The majority of sun-like stars originate with other stars in multi-star systems. Therefore, a general theory of star formation must consider the formation of multi-star systems. However, astronomers are still determining the creation scenario due to the complexity and lack of high-resolution, high-sensitivity evidence.
Recent observations of protostars, in particular, have frequently noted formations known as “streamers” of gas flows toward the protostars, although it is not yet known how these streamers develop.
Using the Atacama Large Millimeter/submillimeter Array (ALMA), an international team observed three spiral arms of gas-feeding material to three protostars forming in a trinary system, which has clarified the formation of multi-star systems. The team found that emissions from sulfur monoxide (SO) molecules trace three spiral arms around the three protostars forming in the system.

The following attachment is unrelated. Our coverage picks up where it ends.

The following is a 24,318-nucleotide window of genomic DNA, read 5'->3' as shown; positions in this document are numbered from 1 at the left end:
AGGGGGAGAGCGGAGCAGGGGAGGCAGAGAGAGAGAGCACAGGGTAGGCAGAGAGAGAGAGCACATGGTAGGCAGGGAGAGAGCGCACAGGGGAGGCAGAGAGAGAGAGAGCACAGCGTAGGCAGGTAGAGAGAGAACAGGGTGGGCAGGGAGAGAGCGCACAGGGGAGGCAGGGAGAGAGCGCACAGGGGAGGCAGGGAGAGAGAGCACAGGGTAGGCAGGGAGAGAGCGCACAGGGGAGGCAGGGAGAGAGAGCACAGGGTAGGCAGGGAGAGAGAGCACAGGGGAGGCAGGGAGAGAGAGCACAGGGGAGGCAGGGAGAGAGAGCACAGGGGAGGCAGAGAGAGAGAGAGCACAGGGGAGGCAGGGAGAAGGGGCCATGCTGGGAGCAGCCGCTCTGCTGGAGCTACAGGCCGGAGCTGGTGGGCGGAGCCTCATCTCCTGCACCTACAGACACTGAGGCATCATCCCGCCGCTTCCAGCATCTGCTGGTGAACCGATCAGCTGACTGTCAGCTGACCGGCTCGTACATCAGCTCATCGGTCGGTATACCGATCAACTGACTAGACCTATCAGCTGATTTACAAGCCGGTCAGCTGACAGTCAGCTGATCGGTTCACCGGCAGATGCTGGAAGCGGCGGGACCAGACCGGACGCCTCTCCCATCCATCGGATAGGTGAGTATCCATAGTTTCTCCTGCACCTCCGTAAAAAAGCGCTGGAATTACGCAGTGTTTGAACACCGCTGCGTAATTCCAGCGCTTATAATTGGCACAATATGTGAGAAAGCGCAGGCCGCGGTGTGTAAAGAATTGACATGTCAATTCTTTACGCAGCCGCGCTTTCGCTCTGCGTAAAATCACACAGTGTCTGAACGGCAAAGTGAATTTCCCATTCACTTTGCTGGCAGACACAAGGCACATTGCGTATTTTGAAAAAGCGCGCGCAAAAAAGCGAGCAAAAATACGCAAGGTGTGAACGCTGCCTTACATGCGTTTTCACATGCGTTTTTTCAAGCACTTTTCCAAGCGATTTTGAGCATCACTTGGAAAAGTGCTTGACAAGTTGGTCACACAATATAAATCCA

Numerical magnetohydrodynamic simulations, which show that the enormous arms only occur in magnetically weak clouds, complement the observational observations. The enormous triple spiral arms may have formed due to gravitational interactions between compact triple protostars and the turbulent infalling envelope, according to numerical simulations.
For the first time, the combination of observations and simulations showed how the streamers are produced and how they aid in developing the protostars at the center.